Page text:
Table 1. Environmental and Gender Index (EGI) (IUCN, 2013)
It is striking that Madagascar scores high on gender-based education and assets but less well on livelihood issues and that Benin scores well and high on ecosystems and low or less well on gender-based education and assets. This tells us something important. Perhaps rethinking what gender means in specific areas and as a whole and what the real goals need to be is an overdue exercise.
Tandon: Very interesting. It shows that there is no Rubik’s Cube pattern here. These issues are sensitive to their contexts.
The International Assessment of Agricultural Knowledge, Science and Technology for Development (IAASTD) is to agriculture what the IPCC is to climate change. As far as I know, the IAASTD International Assessment is the most extensive study of its kind and is intended to guide world agriculture development and food production in the coming decades. The key message of its last report is that small-scale farmers and organic, agro-ecological methods are the way forward to solve the current food crisis and meet the needs of local communities. Ultimately, farm knowledge and practice will need to be a combination of old and new, revered and untested, random and intentional methods from the elementary to the sophisticated. Now we will need to consolidate land-use decisions around habitat, farming and mining at the local scale.
Perch: Well put. This leads me to turn our attention to what we can conclude, based on all of this, about how gender and feminist thinking needs to adjust to this reality of the old and the new and be relevant to 21st century development. At the core, seems to lie the classic tension between efficiency and effectiveness.
Tandon: We need to move away from terms like ‘efficiency’ and ‘effectiveness’ and towards ‘optimising.’ More broadly, this is about reconciling or distinguishing needs at different scales to balance between household and communal sustainability, between community and national sustainability and between national and global sustainability. At the household level, natural resources need to be available over the long-term in ways that value them but also that can be rightfully used and replaced when they mean the difference between thriving and subsistence.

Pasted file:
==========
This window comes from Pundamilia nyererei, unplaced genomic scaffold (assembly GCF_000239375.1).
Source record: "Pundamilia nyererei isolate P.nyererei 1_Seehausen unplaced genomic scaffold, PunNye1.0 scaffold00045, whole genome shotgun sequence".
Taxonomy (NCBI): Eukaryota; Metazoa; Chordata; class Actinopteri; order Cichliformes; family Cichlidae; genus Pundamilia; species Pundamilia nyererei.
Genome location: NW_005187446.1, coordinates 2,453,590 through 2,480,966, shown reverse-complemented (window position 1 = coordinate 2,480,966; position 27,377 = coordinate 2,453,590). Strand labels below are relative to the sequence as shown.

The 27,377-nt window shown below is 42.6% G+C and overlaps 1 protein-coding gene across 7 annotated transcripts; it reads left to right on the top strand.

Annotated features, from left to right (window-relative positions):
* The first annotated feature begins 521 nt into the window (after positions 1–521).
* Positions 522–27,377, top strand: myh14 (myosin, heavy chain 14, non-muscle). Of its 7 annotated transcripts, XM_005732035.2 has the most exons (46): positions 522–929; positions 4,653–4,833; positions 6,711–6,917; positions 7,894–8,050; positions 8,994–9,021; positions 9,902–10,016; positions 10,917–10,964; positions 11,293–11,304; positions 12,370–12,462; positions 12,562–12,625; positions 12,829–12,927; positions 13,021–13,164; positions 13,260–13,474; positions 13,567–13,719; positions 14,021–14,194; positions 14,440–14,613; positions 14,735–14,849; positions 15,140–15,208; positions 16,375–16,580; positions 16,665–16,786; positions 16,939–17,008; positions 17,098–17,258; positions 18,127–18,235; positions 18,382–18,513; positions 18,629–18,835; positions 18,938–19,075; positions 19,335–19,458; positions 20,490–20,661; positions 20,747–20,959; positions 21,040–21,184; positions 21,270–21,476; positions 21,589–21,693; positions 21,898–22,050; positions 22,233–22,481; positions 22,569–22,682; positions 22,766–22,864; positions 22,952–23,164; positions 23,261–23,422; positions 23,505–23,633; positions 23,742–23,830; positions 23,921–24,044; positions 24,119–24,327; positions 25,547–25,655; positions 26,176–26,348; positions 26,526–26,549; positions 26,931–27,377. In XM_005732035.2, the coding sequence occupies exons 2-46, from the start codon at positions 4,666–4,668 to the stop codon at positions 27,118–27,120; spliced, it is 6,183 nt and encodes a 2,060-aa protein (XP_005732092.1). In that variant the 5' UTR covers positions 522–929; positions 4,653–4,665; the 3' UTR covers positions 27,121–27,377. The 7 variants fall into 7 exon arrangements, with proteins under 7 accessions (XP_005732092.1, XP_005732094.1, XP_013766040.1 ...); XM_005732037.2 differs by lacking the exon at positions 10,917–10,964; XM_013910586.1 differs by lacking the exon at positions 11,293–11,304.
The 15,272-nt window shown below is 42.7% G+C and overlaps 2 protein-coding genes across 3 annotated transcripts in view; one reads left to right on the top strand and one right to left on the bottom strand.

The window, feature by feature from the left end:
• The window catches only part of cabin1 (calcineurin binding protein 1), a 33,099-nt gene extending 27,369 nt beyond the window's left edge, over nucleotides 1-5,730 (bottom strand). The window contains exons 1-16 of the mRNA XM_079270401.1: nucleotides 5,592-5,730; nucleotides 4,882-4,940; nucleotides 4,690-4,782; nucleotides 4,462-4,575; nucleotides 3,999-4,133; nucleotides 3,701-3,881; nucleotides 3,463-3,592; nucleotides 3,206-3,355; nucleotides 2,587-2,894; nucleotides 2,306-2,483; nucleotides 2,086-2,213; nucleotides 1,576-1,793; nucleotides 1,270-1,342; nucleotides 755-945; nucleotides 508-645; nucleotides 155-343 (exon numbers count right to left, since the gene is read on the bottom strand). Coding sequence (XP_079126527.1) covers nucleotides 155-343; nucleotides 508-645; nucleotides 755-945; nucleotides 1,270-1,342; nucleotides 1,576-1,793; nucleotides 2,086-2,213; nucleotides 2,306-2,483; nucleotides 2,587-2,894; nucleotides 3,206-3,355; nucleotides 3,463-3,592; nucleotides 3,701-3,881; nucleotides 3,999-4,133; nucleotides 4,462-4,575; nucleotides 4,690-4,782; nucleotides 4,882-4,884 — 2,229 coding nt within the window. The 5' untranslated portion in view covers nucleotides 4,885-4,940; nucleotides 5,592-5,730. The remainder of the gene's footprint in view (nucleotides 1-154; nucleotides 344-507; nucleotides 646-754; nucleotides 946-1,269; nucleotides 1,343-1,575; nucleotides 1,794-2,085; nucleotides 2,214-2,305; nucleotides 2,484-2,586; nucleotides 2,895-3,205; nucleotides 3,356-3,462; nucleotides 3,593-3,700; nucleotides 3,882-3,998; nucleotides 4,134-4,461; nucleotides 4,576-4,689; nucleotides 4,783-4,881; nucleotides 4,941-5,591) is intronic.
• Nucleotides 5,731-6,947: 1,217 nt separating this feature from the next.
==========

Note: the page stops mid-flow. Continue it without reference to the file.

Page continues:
For feminist research, and for our work going forward, there seems to be a clear and urgent need to explain how and in what ways it should change. There is also a need to encourage feminist research where it is beneficial and sustainable and identify the necessary combination of people, policies and institutions (good practices) that we have seen at work and why they have and have not been successful.
Table 2 gives a brief overview of our knowledge on the current understandings of key gender and environment issues, based on their current areas of research. Criteria used here reflects those used in the IUCN Gender and Environment Index and indicates the broad categories where we feel more action is needed. We ourselves will continue to work towards this change.
Table 2. Current Understandings on Key Issues of Gender and the Environment
The opinions expressed here are those solely of the authors and do not necessarily represent those of UNDP, the UN or its member states.
Here we refer to tasks such as crushing, sieving, washing and panning as well as amalgam decomposition in the case of gold mining.
This study, undertaken by IPRI with Oxford Human Poverty Initiative, examines empowerment through the lens of five key factors: production, resources, income, leadership and time and across the gender landscape. We have discussed some of these.
Also see how the Women’s World Banking Gender Performance Indicators and the Women Organizing for Change in Agriculture and Natural Resource Management (WOCAN) W+ Standard (formerly the Women’s Carbon Standard) are organised. The International Institute for Sustainable Development (IISD) has also developed Community Indicator Systems which enables communities to identify the economic, environmental, cultural, social and other priorities and issues that matter most to them and to select the indicators that will measure change in their priorities over time. Clearly there will need to be deliberate steps to ensure that women participate in these processes of engagement and that gender equality and women’s empowerment measures are integrated into such community systems.